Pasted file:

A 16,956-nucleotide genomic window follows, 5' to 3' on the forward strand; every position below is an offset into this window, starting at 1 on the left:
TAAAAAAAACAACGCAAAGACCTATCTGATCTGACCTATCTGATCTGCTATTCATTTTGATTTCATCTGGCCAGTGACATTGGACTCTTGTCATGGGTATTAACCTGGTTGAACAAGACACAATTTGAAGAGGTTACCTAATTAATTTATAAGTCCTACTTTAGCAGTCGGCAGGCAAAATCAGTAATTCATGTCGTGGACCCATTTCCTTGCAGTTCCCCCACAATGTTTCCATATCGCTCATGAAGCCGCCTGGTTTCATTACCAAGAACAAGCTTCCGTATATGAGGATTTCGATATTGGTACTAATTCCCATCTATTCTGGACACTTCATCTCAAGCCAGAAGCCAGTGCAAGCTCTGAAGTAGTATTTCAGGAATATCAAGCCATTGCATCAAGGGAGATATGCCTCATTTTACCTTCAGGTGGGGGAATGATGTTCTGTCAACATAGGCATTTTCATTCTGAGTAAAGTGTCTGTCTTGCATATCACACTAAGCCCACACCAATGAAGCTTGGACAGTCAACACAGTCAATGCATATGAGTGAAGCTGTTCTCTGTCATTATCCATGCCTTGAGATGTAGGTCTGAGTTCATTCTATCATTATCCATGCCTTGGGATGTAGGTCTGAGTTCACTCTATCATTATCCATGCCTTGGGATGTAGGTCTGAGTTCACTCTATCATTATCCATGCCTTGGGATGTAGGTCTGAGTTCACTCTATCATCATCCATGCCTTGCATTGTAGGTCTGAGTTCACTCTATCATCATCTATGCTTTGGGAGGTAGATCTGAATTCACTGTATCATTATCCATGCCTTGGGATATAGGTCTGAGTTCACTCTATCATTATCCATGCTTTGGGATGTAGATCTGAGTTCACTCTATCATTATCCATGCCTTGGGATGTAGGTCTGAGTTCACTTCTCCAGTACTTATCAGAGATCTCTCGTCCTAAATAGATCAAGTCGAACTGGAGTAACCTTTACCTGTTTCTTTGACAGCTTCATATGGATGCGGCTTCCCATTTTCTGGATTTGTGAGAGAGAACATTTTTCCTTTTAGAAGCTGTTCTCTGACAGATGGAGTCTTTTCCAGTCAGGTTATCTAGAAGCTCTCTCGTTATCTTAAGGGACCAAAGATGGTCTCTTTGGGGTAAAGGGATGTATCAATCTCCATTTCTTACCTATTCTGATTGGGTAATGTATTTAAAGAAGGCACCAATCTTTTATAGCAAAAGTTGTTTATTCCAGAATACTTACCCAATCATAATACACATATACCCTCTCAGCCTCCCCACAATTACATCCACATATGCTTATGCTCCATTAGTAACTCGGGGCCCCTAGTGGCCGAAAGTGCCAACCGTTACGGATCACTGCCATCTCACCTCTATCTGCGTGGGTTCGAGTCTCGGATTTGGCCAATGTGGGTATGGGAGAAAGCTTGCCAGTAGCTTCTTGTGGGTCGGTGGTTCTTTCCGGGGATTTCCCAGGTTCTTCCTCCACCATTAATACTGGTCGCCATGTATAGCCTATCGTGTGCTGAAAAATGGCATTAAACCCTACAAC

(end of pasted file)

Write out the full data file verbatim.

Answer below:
A 16,956-nucleotide genomic window follows, 5' to 3' on the forward strand; every position below is an offset into this window, starting at 1 on the left:
TAAAAAAAACAACGCAAAGACCTATCTGATCTGACCTATCTGATCTGCTATTCATTTTGATTTCATCTGGCCAGTGACATTGGACTCTTGTCATGGGTATTAACCTGGTTGAACAAGACACAATTTGAAGAGGTTACCTAATTAATTTATAAGTCCTACTTTAGCAGTCGGCAGGCAAAATCAGTAATTCATGTCGTGGACCCATTTCCTTGCAGTTCCCCCACAATGTTTCCATATCGCTCATGAAGCCGCCTGGTTTCATTACCAAGAACAAGCTTCCGTATATGAGGATTTCGATATTGGTACTAATTCCCATCTATTCTGGACACTTCATCTCAAGCCAGAAGCCAGTGCAAGCTCTGAAGTAGTATTTCAGGAATATCAAGCCATTGCATCAAGGGAGATATGCCTCATTTTACCTTCAGGTGGGGGAATGATGTTCTGTCAACATAGGCATTTTCATTCTGAGTAAAGTGTCTGTCTTGCATATCACACTAAGCCCACACCAATGAAGCTTGGACAGTCAACACAGTCAATGCATATGAGTGAAGCTGTTCTCTGTCATTATCCATGCCTTGAGATGTAGGTCTGAGTTCATTCTATCATTATCCATGCCTTGGGATGTAGGTCTGAGTTCACTCTATCATTATCCATGCCTTGGGATGTAGGTCTGAGTTCACTCTATCATTATCCATGCCTTGGGATGTAGGTCTGAGTTCACTCTATCATCATCCATGCCTTGCATTGTAGGTCTGAGTTCACTCTATCATCATCTATGCTTTGGGAGGTAGATCTGAATTCACTGTATCATTATCCATGCCTTGGGATATAGGTCTGAGTTCACTCTATCATTATCCATGCTTTGGGATGTAGATCTGAGTTCACTCTATCATTATCCATGCCTTGGGATGTAGGTCTGAGTTCACTTCTCCAGTACTTATCAGAGATCTCTCGTCCTAAATAGATCAAGTCGAACTGGAGTAACCTTTACCTGTTTCTTTGACAGCTTCATATGGATGCGGCTTCCCATTTTCTGGATTTGTGAGAGAGAACATTTTTCCTTTTAGAAGCTGTTCTCTGACAGATGGAGTCTTTTCCAGTCAGGTTATCTAGAAGCTCTCTCGTTATCTTAAGGGACCAAAGATGGTCTCTTTGGGGTAAAGGGATGTATCAATCTCCATTTCTTACCTATTCTGATTGGGTAATGTATTTAAAGAAGGCACCAATCTTTTATAGCAAAAGTTGTTTATTCCAGAATACTTACCCAATCATAATACACATATACCCTCTCAGCCTCCCCACAATTACATCCACATATGCTTATGCTCCATTAGTAACTCGGGGCCCCTAGTGGCCGAAAGTGCCAACCGTTACGGATCACTGCCATCTCACCTCTATCTGCGTGGGTTCGAGTCTCGGATTTGGCCAATGTGGGTATGGGAGAAAGCTTGCCAGTAGCTTCTTGTGGGTCGGTGGTTCTTTCCGGGGATTTCCCAGGTTCTTCCTCCACCATTAATACTGGTCGCCATGTATAGCCTATCGTGTGCTGAAAAATGGCATTAAACCCTACAAC